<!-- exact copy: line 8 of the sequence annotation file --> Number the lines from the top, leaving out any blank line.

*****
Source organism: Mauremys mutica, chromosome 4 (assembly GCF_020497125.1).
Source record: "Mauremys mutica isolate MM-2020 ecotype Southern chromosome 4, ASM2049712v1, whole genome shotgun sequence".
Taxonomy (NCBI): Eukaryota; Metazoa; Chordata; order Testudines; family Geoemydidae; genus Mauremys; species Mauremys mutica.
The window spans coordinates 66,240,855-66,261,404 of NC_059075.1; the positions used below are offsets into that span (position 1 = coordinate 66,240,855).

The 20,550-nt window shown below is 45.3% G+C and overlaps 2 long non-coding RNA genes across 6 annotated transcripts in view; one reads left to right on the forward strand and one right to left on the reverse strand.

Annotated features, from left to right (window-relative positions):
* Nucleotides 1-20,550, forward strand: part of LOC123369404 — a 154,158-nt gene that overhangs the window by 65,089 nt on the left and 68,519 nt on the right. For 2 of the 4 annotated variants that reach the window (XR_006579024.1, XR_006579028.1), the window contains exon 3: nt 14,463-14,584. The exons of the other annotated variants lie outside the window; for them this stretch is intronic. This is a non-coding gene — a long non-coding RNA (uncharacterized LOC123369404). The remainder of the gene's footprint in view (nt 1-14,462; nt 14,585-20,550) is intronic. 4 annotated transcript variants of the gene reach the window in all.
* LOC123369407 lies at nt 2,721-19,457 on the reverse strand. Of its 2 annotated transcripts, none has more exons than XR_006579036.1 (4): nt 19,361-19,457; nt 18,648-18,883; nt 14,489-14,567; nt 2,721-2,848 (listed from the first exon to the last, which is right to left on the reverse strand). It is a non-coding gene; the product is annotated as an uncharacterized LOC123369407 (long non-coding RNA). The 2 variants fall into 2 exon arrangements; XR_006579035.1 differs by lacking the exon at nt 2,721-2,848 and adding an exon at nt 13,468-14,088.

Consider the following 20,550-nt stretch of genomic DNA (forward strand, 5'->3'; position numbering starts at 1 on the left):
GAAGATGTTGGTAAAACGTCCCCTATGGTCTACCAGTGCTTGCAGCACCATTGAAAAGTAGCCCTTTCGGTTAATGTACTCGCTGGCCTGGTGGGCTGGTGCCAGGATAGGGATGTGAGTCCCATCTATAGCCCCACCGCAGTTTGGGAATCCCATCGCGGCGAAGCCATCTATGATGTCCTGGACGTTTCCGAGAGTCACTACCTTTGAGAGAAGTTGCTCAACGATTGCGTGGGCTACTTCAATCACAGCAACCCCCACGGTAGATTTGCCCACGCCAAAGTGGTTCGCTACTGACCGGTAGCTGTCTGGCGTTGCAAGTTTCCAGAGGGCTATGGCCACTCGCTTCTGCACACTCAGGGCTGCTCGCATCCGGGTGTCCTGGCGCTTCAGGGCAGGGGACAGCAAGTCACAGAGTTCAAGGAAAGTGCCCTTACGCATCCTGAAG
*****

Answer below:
* LOC123369407 lies at nt 2,721-19,457 on the reverse strand. Of its 2 annotated transcripts, none has more exons than XR_006579036.1 (4): nt 19,361-19,457; nt 18,648-18,883; nt 14,489-14,567; nt 2,721-2,848 (listed from the first exon to the last, which is right to left on the reverse strand). It is a non-coding gene; the product is annotated as an uncharacterized LOC123369407 (long non-coding RNA). The 2 variants fall into 2 exon arrangements; XR_006579035.1 differs by lacking the exon at nt 2,721-2,848 and adding an exon at nt 13,468-14,088.